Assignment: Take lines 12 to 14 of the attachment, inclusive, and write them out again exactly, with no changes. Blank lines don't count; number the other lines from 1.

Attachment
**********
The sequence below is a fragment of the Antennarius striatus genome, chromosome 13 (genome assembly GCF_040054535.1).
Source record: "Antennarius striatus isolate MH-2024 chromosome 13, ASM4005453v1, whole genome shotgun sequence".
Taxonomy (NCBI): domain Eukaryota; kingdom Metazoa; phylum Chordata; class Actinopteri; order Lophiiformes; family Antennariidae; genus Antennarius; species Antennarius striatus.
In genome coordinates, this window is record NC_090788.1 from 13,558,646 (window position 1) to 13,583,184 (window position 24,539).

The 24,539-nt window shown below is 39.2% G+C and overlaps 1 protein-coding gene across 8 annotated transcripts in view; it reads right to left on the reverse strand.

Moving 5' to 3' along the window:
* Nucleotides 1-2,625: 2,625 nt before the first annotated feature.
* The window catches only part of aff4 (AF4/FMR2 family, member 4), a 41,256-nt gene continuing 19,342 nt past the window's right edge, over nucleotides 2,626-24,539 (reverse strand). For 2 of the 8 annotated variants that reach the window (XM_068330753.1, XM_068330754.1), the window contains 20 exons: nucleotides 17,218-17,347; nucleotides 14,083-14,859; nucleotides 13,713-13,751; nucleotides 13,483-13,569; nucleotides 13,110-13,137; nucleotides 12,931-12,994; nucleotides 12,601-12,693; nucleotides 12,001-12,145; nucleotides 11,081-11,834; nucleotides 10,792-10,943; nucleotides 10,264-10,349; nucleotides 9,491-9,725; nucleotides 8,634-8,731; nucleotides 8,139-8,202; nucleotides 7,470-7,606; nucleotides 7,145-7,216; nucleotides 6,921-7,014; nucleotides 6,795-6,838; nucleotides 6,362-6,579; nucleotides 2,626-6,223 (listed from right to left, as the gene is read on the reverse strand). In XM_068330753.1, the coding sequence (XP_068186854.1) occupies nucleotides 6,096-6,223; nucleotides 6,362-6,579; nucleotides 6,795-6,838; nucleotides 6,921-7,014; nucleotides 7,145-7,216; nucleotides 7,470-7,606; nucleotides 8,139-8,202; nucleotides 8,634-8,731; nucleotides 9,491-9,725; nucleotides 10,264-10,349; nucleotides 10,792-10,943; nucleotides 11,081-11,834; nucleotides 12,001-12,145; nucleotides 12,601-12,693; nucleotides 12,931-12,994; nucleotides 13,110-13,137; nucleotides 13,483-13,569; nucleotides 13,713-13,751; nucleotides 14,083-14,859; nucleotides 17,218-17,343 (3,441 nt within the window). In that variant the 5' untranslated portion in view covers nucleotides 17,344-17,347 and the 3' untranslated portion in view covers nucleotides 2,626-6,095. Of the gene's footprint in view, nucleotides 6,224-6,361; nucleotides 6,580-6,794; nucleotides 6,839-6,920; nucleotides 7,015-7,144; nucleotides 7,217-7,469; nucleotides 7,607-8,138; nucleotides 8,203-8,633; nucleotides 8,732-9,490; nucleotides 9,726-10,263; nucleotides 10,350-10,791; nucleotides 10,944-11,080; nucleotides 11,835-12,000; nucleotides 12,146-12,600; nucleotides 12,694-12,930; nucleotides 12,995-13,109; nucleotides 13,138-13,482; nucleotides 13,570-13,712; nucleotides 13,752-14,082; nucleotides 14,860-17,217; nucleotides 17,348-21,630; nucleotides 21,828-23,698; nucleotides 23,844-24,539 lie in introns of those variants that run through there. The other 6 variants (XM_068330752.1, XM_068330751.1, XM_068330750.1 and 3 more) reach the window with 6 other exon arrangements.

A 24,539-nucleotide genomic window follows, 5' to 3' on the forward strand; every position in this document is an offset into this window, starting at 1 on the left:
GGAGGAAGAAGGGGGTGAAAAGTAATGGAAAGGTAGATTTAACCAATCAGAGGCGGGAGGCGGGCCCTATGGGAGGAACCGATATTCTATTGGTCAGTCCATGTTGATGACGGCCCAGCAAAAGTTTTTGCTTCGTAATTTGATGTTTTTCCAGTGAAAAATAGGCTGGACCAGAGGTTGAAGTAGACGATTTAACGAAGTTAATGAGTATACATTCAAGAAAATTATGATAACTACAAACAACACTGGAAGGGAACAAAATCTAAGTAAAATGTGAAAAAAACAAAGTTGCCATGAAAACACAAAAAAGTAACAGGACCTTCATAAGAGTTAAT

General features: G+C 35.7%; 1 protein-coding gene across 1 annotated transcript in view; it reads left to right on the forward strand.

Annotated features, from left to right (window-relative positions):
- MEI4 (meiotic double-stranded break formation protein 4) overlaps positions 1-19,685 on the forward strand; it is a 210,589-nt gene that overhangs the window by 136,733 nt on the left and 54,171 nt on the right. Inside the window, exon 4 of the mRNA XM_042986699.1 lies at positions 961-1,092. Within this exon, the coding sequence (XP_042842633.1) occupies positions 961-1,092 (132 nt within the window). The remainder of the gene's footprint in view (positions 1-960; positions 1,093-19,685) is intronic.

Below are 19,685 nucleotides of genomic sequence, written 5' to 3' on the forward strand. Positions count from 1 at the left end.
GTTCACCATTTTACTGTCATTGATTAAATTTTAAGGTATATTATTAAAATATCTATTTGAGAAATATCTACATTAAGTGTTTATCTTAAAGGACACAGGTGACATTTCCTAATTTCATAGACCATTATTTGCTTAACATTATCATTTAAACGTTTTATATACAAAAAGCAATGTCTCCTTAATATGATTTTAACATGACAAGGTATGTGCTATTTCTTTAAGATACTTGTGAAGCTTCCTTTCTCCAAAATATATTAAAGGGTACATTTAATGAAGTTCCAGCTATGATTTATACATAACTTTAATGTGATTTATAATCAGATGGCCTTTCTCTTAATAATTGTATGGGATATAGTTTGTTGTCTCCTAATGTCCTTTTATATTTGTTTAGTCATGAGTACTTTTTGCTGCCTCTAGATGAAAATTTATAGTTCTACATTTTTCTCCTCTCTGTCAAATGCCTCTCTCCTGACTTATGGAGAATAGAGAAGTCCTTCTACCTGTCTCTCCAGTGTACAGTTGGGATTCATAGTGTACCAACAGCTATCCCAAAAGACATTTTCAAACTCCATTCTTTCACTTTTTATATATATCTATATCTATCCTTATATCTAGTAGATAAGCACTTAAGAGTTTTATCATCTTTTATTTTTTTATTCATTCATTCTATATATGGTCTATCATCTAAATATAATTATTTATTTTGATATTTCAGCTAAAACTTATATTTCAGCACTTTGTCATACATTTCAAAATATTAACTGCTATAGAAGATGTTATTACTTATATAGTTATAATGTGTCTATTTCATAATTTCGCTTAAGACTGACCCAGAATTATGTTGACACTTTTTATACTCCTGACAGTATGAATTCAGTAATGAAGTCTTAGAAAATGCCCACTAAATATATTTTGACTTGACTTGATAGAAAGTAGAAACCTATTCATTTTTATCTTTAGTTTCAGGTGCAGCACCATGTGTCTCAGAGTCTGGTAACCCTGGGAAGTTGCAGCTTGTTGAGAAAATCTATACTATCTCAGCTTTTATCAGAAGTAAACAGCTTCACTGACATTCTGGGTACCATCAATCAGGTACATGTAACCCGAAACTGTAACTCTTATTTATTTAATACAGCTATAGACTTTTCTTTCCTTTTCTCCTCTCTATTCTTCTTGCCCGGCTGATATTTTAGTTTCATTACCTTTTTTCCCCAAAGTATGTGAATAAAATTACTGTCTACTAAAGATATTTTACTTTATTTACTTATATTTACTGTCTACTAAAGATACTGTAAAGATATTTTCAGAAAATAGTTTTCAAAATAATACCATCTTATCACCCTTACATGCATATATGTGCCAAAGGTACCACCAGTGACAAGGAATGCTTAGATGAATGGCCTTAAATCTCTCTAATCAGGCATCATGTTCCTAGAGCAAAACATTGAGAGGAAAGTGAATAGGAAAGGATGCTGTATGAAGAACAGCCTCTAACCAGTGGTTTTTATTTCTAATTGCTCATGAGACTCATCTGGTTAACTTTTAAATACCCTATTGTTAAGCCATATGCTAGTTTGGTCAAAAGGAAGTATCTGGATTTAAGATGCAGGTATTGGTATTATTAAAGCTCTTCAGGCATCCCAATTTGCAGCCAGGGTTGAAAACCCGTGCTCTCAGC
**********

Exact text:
Annotated features, from left to right (window-relative positions):
- MEI4 (meiotic double-stranded break formation protein 4) overlaps positions 1-19,685 on the forward strand; it is a 210,589-nt gene that overhangs the window by 136,733 nt on the left and 54,171 nt on the right. Inside the window, exon 4 of the mRNA XM_042986699.1 lies at positions 961-1,092. Within this exon, the coding sequence (XP_042842633.1) occupies positions 961-1,092 (132 nt within the window). The remainder of the gene's footprint in view (positions 1-960; positions 1,093-19,685) is intronic.

Below are 19,685 nucleotides of genomic sequence, written 5' to 3' on the forward strand. Positions count from 1 at the left end.